Veolia is not to blame in Flint Get the facts

Learn more about Veolia North America’s limited one-month contract in Flint, and how officials are trying to deflect blame from those truly responsible

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Veolia North America's Involvement in Flint

Veolia North America was hired by Flint to treat Trihalomethane (THM) in February 2015 -- nine months after the city had already switched its water source

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The Long History of Lead Issues in Flint

City and state officials were aware of potential lead issues as far back as 1998, and expressed concern about lead in the city’s service lines

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Flint's Decision to Switch the Water Without Corrosion Controls

Despite their full awareness of the risks, city and state officials made the switch to the Flint River in 2014 without taking necessary precautions

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The Impact on the Public, and the Decision by Officials to Do Nothing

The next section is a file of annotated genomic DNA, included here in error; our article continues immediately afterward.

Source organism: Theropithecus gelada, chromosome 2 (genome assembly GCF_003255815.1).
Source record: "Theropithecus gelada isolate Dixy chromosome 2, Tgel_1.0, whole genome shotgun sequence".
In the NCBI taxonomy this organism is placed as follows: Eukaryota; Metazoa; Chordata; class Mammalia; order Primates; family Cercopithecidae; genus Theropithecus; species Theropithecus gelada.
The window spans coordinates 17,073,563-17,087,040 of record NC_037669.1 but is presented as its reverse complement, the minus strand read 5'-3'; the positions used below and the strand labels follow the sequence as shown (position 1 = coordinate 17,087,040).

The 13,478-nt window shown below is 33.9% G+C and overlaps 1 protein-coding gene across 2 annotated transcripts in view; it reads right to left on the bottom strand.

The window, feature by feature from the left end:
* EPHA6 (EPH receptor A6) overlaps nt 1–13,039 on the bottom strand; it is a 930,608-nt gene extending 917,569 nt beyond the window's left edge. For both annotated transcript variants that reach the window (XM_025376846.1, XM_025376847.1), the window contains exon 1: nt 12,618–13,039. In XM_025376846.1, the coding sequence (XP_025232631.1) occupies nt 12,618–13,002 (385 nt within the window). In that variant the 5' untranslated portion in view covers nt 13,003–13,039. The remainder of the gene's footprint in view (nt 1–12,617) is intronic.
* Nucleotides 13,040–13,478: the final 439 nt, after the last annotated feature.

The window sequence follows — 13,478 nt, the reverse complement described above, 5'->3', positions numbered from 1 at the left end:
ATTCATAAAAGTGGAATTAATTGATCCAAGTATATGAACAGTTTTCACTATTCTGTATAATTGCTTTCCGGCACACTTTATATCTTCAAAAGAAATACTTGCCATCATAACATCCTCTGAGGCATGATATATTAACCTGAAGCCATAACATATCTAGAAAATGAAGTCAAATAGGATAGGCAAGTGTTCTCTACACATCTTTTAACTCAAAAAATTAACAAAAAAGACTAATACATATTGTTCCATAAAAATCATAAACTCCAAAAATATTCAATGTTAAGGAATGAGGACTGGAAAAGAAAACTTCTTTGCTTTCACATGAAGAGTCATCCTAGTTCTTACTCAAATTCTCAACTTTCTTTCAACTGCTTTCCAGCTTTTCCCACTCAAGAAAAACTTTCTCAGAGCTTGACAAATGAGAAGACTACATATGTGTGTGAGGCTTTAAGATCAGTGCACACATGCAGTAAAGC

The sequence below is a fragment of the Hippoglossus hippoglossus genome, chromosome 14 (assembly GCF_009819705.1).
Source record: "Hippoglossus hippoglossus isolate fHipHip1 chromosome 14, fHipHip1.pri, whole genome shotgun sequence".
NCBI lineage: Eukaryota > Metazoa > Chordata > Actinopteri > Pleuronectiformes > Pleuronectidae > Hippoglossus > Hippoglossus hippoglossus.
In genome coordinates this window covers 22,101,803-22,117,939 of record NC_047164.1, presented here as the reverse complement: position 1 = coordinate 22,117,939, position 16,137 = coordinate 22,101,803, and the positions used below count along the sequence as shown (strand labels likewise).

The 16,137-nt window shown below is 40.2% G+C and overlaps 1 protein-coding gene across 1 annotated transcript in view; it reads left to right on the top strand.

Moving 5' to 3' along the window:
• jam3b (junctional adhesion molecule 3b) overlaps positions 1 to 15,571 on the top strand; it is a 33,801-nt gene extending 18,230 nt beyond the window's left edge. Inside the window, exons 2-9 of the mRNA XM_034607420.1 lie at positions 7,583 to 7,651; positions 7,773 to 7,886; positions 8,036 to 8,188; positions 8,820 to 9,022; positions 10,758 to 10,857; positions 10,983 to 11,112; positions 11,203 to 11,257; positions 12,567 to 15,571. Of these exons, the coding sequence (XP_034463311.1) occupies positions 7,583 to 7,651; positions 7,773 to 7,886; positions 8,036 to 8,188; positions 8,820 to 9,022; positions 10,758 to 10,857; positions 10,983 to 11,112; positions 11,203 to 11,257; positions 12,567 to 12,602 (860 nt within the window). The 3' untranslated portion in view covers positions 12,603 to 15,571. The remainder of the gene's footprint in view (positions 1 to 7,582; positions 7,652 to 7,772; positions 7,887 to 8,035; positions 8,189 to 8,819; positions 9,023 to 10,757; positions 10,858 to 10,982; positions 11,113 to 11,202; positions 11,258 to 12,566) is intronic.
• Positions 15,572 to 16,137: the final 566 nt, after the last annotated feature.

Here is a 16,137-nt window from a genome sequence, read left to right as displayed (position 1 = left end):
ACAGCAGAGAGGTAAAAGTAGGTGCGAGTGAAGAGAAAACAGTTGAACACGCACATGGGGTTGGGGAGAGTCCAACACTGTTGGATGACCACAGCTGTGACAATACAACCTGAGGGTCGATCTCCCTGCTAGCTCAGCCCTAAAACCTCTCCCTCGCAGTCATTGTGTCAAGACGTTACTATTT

In the months before VNA was hired, Flint citizens were already raising concerns about tainted water and illness -- yet officials opted to "live with it"

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Officials Refuse to Consider Returning to Detroit Water

Even as the public outcry continued to build, city and state officials refused to consider switching back to the city’s original water supply, telling VNA's experts that such a switch would be "inconceivable"

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Officials Withhold Critical Lead Results from VNA and the People of Flint

Despite VNA's good-faith recommendations for corrosion controls, officials shockingly concealed test results showing high lead levels in the home of a Flint resident, telling VNA to keep its focus on other issues besides lead

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Officials Ignore VNA Recommendations for Corrosion Control

VNA's completes its one-month contract to analyze water for chemicals contributing to taste and odor issues, but also makes a recommendation for corrosion controls that would help mitigate lead contamination -- recommendations officials choose to ignore

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VNA's Involvement in Flint Comes to an End, as the Public Becomes Aware of the Betrayal by Government Officials

Government officials at all levels acknowledge that VNA had a limited role that did not include lead analysis, as public investigations and courts hold officials accountable for a "government-created environmental disaster."

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